Yesterday I took a break from figuring taxes (yes, I’m still working on taxes) and went outside to enjoy the warm-ish winter’s day and plant seeds. On the seed list today:
- American ginseng
- Echinacea purpurea
- Echinacea tennesseensis
- Comfrey (officinale)
These plants all need to be seeded while it’s still cool outside so the seeds can be exposed to the cold, damp soil before sprouting. It could be done by putting the seeds in a bag of sand in the refrigerator (this is called stratification), but I’ll just plant them into pots and keep the pots outside where they’ll get cold exposure. Fresh ginseng seed would need two winters, but the seeds I buy have already been stratified, which means they’ve already spent one winter outside so they’ll sprout after this one.
Day before yesterday I planted some Cowslip (primula veris). This one is not a native plant, not to the Ozarks nor to the United States. However, it’s a good medicinal plant and I wanted to have some on hand for my sustainability/preparedness peace of mind. There are other plants that are native (lobelia inflata, mullein) that also have some of the same benefits (antispasmodic, cough, sedative) but I wanted to have this one, too. While the lobelia is valuable in it’s antispasmodic capacity, and I wildcraft it here at Wild Ozark and use it in formulas with much success, it can be fairly easy to use too much. The consequence of that mistake is violent vomiting which squeezes the lungs. This action supposedly can also be beneficial to expel excessive mucus from the lungs but I’ve never tried it and am not sure I’d want to without someone on hand to give me a breath if it caused my lungs to collapse (seriously). I use mullein quite often to make syrups for the kids and love the gentle way it works to loosen phlegm and quiet coughs at the same time. I’m curious to see how well the cowslip works in comparison to these other plants.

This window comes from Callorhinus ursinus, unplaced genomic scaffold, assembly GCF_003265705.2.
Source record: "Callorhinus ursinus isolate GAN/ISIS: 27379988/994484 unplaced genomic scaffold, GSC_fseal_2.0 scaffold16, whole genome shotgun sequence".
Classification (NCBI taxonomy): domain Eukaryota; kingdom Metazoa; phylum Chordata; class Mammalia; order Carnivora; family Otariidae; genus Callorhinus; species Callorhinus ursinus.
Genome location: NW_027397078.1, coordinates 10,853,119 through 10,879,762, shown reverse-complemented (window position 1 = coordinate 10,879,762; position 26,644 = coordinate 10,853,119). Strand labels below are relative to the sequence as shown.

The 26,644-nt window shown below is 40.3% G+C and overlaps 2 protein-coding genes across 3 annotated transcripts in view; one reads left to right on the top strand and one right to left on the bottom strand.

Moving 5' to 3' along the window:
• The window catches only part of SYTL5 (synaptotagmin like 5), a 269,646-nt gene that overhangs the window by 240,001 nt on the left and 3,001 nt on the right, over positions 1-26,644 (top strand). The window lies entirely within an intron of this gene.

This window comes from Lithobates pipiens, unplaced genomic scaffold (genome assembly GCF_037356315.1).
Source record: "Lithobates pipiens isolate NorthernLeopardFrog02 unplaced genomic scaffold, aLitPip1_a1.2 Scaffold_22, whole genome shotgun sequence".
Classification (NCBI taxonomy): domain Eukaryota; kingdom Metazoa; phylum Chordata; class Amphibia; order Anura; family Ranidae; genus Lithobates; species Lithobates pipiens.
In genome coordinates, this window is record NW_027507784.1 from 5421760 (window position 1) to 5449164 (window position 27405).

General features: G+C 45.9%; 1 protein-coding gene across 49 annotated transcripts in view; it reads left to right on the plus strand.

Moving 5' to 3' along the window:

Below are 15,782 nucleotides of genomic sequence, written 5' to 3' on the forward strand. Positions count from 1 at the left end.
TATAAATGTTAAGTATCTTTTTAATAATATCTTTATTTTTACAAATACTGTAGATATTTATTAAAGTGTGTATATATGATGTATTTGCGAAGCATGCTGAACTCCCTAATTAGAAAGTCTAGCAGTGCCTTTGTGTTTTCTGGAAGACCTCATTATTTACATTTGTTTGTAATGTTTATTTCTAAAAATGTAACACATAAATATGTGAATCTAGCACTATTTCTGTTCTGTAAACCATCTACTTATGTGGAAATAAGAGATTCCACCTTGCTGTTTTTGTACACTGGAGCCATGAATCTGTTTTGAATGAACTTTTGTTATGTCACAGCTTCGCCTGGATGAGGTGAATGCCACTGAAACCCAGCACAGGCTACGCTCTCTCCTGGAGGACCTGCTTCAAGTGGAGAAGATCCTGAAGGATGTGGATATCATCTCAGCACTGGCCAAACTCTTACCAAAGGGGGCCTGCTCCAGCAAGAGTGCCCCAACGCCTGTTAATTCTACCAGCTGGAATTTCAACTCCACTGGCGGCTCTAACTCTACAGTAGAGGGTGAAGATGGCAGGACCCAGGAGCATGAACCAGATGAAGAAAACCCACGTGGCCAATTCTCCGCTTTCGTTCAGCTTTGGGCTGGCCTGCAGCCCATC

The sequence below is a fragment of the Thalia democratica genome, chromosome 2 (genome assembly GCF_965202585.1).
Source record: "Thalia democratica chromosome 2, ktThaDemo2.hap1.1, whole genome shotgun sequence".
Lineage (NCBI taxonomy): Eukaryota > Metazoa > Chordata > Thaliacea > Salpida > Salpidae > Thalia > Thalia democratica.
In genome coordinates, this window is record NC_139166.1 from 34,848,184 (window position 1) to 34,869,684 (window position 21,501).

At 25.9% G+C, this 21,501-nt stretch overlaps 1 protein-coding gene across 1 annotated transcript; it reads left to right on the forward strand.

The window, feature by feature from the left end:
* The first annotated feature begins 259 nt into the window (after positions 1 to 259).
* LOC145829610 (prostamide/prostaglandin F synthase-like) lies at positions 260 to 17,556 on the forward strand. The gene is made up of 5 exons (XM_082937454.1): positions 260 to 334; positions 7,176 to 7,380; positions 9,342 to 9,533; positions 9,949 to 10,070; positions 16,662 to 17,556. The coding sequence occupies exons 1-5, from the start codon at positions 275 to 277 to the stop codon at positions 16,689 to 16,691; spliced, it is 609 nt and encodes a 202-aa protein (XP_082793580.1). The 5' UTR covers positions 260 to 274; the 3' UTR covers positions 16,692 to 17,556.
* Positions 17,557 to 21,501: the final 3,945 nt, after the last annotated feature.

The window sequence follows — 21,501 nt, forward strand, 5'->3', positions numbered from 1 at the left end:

Why the poppies? Well, because they’re beautiful, of course. And they attract bees for pollination…lots of good reasons to plant poppies.
These plants, while not woodland plants or ginseng companion plants (except for the ginseng, of course), will also be part of the offerings brought to market in April. (Except the poppies. Those are being seeded directly into beds where they’ll stay.) We’ll have them at the farmer’s market in Huntsville, Arkansas on Tuesdays if you’d like to stop in. I can legally ship plants by mail now, but these will be too young yet and I’m not set up with boxes and packaging for that anyway. Maybe one day soon. For now we will just fill orders and sell from the market venue.
The links I gave to the plant information goes to the electronic version of “A Modern Herbal” by Maud Grieve, originally published in 1931. This is one of my favorite resources for medicinal herbal information.
I’ll be drawing up an availability list with prices soon. If you want to get on that mailing list, be sure to fill out the form at our nursery page and send it to me.